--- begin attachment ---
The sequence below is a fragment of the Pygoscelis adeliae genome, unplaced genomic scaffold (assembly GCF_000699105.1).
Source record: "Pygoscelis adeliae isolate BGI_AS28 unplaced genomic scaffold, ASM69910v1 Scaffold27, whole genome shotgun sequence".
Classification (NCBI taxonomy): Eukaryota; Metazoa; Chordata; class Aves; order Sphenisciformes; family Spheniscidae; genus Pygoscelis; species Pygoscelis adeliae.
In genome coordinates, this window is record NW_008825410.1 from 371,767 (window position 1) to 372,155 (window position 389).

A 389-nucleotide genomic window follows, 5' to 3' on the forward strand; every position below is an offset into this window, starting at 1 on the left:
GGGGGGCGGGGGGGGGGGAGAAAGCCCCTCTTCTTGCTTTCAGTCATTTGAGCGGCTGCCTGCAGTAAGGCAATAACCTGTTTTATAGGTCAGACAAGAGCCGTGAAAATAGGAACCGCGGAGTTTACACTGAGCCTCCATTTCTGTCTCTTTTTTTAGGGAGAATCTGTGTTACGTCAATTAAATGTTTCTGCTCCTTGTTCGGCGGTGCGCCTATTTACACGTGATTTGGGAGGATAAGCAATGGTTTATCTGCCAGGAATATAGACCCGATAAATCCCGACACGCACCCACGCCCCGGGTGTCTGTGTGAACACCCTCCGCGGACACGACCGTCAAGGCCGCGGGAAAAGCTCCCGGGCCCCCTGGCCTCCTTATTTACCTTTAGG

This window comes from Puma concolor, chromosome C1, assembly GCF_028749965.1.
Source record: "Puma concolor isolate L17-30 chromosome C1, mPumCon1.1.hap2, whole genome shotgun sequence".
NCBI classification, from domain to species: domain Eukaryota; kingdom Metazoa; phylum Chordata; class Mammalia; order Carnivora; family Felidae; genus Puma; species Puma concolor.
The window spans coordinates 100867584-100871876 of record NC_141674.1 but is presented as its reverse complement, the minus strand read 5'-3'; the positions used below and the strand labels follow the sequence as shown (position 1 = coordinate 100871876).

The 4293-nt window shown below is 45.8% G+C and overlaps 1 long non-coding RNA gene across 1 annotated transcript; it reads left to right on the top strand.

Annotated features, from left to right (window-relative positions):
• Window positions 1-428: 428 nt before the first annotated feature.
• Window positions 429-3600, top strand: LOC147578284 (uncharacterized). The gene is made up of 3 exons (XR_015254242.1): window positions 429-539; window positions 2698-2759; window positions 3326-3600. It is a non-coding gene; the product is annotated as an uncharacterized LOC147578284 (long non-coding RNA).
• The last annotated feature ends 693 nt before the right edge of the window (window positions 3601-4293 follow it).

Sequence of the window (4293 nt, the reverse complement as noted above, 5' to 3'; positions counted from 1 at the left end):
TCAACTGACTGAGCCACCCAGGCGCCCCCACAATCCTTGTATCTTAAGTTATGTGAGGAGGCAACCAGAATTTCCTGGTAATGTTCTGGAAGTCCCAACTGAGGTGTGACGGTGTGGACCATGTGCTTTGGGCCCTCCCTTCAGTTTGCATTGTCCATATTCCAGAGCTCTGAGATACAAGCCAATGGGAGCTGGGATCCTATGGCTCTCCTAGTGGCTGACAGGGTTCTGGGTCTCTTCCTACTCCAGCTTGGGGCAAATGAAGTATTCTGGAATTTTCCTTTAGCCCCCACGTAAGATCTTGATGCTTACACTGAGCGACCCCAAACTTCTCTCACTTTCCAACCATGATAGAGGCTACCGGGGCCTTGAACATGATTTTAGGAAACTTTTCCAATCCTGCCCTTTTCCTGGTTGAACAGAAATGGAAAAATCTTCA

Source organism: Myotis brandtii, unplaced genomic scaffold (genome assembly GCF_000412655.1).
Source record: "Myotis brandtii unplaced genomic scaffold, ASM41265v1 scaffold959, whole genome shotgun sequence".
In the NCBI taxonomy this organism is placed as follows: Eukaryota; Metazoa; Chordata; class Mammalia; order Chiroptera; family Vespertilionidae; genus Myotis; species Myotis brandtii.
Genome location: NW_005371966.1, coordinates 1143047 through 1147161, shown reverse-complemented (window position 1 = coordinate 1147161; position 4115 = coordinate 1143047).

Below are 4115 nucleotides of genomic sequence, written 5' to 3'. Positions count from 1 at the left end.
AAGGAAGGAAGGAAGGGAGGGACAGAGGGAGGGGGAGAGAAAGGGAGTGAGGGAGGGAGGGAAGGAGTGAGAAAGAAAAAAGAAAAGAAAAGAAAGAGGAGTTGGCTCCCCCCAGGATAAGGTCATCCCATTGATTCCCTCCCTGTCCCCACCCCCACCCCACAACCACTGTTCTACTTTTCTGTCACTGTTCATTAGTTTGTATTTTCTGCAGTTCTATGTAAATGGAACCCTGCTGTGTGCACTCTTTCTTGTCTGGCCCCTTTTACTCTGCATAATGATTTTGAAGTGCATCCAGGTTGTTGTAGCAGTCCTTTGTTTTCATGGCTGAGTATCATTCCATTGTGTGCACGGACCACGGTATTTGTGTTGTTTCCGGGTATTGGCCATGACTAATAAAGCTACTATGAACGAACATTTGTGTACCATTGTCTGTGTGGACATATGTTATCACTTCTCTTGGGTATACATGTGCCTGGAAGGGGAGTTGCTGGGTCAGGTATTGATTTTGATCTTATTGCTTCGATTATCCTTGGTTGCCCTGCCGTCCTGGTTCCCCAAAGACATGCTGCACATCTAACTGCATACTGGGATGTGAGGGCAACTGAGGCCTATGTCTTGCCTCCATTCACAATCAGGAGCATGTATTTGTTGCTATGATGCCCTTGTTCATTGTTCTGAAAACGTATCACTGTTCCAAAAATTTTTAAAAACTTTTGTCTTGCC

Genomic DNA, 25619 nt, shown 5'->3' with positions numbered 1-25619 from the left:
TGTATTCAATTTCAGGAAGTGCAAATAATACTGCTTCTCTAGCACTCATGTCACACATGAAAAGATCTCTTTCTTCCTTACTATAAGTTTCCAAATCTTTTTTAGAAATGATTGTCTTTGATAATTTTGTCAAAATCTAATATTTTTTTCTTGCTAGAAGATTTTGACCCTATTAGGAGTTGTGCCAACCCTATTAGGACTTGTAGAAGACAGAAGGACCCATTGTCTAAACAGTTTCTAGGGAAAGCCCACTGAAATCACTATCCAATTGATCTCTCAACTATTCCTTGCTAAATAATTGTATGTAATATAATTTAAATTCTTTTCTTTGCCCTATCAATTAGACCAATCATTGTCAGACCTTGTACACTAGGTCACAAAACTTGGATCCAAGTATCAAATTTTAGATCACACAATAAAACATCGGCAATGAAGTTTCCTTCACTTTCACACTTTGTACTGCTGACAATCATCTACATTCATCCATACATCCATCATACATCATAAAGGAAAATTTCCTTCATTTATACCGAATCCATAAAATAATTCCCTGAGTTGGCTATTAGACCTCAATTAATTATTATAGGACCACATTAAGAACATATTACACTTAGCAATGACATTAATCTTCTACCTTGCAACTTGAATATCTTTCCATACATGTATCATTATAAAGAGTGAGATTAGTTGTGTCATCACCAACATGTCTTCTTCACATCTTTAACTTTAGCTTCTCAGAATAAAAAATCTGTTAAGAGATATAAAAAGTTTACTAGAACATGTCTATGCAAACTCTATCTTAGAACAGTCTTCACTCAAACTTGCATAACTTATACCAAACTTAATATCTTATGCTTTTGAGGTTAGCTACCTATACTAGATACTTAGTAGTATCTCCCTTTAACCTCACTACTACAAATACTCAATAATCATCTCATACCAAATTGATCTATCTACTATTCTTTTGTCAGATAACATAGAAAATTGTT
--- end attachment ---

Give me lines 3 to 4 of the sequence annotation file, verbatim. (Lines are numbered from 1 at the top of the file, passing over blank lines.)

Classification (NCBI taxonomy): Eukaryota; Metazoa; Chordata; class Aves; order Sphenisciformes; family Spheniscidae; genus Pygoscelis; species Pygoscelis adeliae.
In genome coordinates, this window is record NW_008825410.1 from 371,767 (window position 1) to 372,155 (window position 389).